Santiago de Compostela

Josiah McElheny

Centro Galego de Arte Contemporanea

In Jorge Luis Borges’s “Los espejos velados” (Covered mirrors), the narrator (named Borges) tells of a former lover who had to veil all the mirrors in her room because every time she looked for her own face in the glass she would see his “usurping” image. The story resonates powerfully with Josiah McElheny’s conceptually infused blown-glass art, and not only because one of the newer works he showed during his first major museum exhibition in Europe was called Four Veiled Mirrors after a Fiction by Borges, 2001. When McElheny reflects on the objects he breathes into being, fiction intrudes, usurping an unmediated, phenomenological experience of those objects and redirecting their meanings. McElheny’s art explores the hidden space between the mirror and the veil.

Imbued with quirky personality, McElheny’s work is based on a thoroughgoing archaeological investigation of glass in its relation to art history and to histories in general. Sometimes his references are real, sometimes imaginary. The viewer’s task, as with the reader of Borges, is not to distinguish truth from fiction, but to recognize the mirrored reflection of the one in the other. In Recreating a Miraculous Object, 1997-99, McElheny presents a black-and-white reproduction of a sixteenth-century fresco depicting the story of the “miracle of the cup” and, next to it, displays a newly made cup in the style of that time. An accompanying text describes the miracle, associated with Saint Anthony of Padua: When a glass cup fell from the great height of a bell tower, it not only survived the fall but broke the pavement below. Reanimating the vessel shown in the fresco, McElheny subtly asks whether an object could ever affect contemporary Me in a similarly miraculous way.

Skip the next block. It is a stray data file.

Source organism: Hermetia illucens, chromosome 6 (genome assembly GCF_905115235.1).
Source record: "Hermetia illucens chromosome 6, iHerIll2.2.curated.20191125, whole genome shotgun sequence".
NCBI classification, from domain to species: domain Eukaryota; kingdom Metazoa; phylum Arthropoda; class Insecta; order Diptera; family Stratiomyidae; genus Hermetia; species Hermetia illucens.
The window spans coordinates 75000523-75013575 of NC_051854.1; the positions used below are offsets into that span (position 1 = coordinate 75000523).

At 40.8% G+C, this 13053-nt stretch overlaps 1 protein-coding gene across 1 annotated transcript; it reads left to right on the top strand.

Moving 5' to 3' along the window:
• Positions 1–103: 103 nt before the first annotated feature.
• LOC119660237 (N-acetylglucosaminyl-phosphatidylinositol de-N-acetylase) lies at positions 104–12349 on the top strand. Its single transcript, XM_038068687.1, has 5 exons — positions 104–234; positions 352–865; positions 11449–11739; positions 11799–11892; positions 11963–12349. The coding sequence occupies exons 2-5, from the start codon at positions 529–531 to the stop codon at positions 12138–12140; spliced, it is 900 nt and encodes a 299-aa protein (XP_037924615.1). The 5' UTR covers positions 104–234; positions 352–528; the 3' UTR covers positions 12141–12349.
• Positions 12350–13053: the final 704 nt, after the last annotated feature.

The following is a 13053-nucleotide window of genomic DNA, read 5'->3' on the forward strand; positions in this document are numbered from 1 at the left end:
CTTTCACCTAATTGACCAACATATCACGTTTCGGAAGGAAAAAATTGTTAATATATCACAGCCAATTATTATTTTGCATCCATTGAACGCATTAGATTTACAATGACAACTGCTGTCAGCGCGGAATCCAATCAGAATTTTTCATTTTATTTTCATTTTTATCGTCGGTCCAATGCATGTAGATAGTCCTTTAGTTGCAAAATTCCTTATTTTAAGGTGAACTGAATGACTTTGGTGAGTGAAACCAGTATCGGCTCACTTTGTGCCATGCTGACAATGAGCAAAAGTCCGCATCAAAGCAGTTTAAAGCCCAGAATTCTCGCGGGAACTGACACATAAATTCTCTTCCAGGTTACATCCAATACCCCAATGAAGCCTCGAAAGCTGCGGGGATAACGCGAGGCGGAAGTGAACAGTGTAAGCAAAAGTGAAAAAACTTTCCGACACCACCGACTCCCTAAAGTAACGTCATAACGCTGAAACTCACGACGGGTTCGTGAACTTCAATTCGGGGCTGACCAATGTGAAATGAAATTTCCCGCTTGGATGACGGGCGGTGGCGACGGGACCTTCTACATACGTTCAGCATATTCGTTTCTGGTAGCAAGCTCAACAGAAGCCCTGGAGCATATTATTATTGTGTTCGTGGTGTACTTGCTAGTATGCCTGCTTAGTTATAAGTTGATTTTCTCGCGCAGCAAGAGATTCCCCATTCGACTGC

Against such faith stand the miracles of science; charts, graphs, glass cabinets, and other forms of classification (and pseudo-classification) are an important part of McElheny’s project. In Impurities, 1994, beside a long horizontal display showing how similar glass objects obtain different “impure” qualities based on the local composition of the sand from which they are created, there is a map of Europe and the Mediterranean, with little symbols illustrating different varieties of glass objects produced in the first through seventh centuries. A legend extends the lesson back a few centuries: When glass blowing was first invented in Egypt or Phoenicia, we are informed, it was mainly used to imitate precious stones; only in Renaissance Italy did clear glass become desirable or possible. Are these histories genuine tracings of the development of McElheny’s chosen medium, or Borgesian canards as fake as a glass diamond? As McElheny makes crystal clear, that question pivots on the relation between knowledge and power, fragmentation and totality.

McElheny’s recent projects address the legacy of modernism, from Adolf Loos’s anti-ornamental sceeds of the early twentieth century (to which McElheny responds with Adolf Loos, 2001, a group of exquisite white glass objects shown in rectangular all-white vitrines) to reproductions of colorful “feminine-shaped” works by the glass design company Venini, which in the ’50s had sought to engage with haute couture. As with his earlier works, re-creating glass pieces pictured in masterpieces of European painting, McElheny traces the migration of his craft to the margins of sanctioned art. Curated by Michael Tarantino, the exhibition seemed especially apt for this Galician city, Catholic Europe’s second most important pilgrimage site, named for the apostle James, whose bones are said to rest here. McElheny’s art tests our ability to believe in the legendary. In its own inspired way it reflects an act of faith.

Nico Israel